"(Omar Minaya's) thinking," said an official of one club that had spoken with the Expos, "is to backload the money for these guys, to try to free money this year to survive. One thing you have to say about this guy: He thinks outside the box, and he's not afraid to make a move. But there's only so much he can do."
One scout's description of the Expos' play so far is "sad." But they do expect to get Carl Everett and Tony Armas Jr. back at some point in May. And they're still hopeful Nick Johnson can be back reasonably soon. In the meantime, they've been hearing assistant GM Tony Siegle spin the amazing tale of the first team he worked for, the 1969 Astros.
That team started out 4-20, got no-hit by Jim Maloney for the 20th loss and then turned it around so dramatically, it went 19-4 in its next 23 games and was actually 10 games over .500 at one point in September. And what are the odds of this team re-enacting that story? Uh, see that "April matters" portion of this column.
The most bogus rumor of April had to be reports of Randy Johnson going to the Yankees. For one thing, Johnson is a 10-and-five guy, giving him veto rights over any deal. And an official of one club that checked out his situation came away concluding, "He doesn't want to leave that area."
Then there's the second problem: "I don't know what the Yankees have to trade for somebody like him," said one club executive. "I know they're the Yankees, and they're always able to pull off something or other. But there just isn't a whole lot there in that system."
One scout's theory on why Bernie Williams has looked so shaky defensively: The Yankees are having him play too shallow.
"Bernie never did go back that well," the scout said. "But then, when you get to his age, you get hesitant. You don't want to get hurt. Bernie can still go laterally. But he just can't play that shallow anymore."
Before you suggest the Yankees reinstall Kenny Lofton in center, consider another scout's review of Lofton's routes: "He plays center field like bees are chasing him."
It's hard to believe that Roger Clemens went to the mound Friday night with a chance for the first five-win April of his career. But scouts who have seen him say they've noticed no dropoff at all in his post-"retirement" stuff.
"He's still strong," said one scout. "He still pitches inside. His fastball is still active. He's not afraid of anybody or anything. He's still in attack mode. He can still climb the ladder with his fastball. And he can back off on his velocity at times when he wants to. But he can get up to 94 (mph) and he can work at 92-93."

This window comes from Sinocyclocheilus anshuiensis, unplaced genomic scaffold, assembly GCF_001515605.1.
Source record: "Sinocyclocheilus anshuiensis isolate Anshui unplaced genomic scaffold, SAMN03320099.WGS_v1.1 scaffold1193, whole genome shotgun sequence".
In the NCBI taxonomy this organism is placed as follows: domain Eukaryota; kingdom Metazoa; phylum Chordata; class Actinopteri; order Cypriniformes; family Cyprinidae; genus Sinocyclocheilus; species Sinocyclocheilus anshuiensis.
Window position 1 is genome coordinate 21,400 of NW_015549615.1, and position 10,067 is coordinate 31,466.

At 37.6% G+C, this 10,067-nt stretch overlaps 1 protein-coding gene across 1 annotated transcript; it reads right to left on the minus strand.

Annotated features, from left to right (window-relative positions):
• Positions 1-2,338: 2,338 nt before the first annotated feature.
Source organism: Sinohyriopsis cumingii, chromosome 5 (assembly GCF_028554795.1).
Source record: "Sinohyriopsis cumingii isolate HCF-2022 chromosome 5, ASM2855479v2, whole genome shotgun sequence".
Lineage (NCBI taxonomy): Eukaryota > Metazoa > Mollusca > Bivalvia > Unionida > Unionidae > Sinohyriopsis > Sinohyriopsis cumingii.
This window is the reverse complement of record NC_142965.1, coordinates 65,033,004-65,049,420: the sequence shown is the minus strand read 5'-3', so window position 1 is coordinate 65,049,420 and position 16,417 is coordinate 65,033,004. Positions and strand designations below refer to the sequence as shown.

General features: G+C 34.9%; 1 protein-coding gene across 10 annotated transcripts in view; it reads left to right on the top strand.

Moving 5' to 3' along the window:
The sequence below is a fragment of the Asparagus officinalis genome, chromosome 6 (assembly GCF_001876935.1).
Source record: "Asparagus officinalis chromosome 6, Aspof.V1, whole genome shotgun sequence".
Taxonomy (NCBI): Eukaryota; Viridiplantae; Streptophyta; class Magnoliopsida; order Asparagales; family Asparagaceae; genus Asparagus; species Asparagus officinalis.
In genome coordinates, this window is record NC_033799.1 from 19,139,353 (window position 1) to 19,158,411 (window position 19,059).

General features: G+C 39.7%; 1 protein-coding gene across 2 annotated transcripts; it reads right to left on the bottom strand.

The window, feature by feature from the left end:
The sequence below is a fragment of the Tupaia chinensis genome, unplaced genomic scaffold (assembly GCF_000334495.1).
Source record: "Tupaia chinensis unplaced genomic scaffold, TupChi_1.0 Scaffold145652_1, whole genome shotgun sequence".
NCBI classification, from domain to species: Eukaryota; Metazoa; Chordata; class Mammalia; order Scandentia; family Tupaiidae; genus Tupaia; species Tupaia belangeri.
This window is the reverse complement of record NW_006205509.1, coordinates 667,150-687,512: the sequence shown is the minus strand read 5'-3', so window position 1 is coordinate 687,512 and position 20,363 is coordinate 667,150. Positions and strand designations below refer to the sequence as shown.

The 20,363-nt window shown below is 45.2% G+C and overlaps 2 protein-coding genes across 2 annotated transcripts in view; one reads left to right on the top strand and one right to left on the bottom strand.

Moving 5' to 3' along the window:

One scout's nomination for most improved player in the National League this year: Astros shortstop Adam Everett, who has appeared to make a significant offensive leap and also leads the non-pitcher portion of the league in sacrifices, with five already. "He's got a chance to be the Jay Bell of the 2000s," the same scout laughed.
Already, we're starting to hear rumblings that Yankees players don't want to play in the World Cup, and that owner George Steinbrenner doesn't want them to. But one baseball official says the Yankees can expect some massive lobbying on just how important it is to baseball that this event be a success and that as many high-profile players as possible play in it.
"This event won't work if we don't have everyone buying into it," the official said. "If we have even one or two clubs that aren't letting their players go, then why wouldn't another club do the same thing, and another?"
Well, MLB can try singing that song to the Yankees. But one baseball man who once worked with Team USA wishes everybody lots of luck.
"Someone can try to make George realize the magnitude of it," he said. "But I'd be surprised if they succeed. He's been so bull-headed about this, I wouldn't count on them."
Asked how much cooperation his committee got from the Yankees in trying to recruit minor leaguers for the Olympic team, he replied: "Not any. Let me repeat: Not any."
And oh by the way, guess which former manager of a World Series champion will be managing the Netherlands Olympic team this summer (and, theoretically, their World Cup team)? None other than Davey Johnson. Hey, you were expecting maybe Robert Eenhoorn?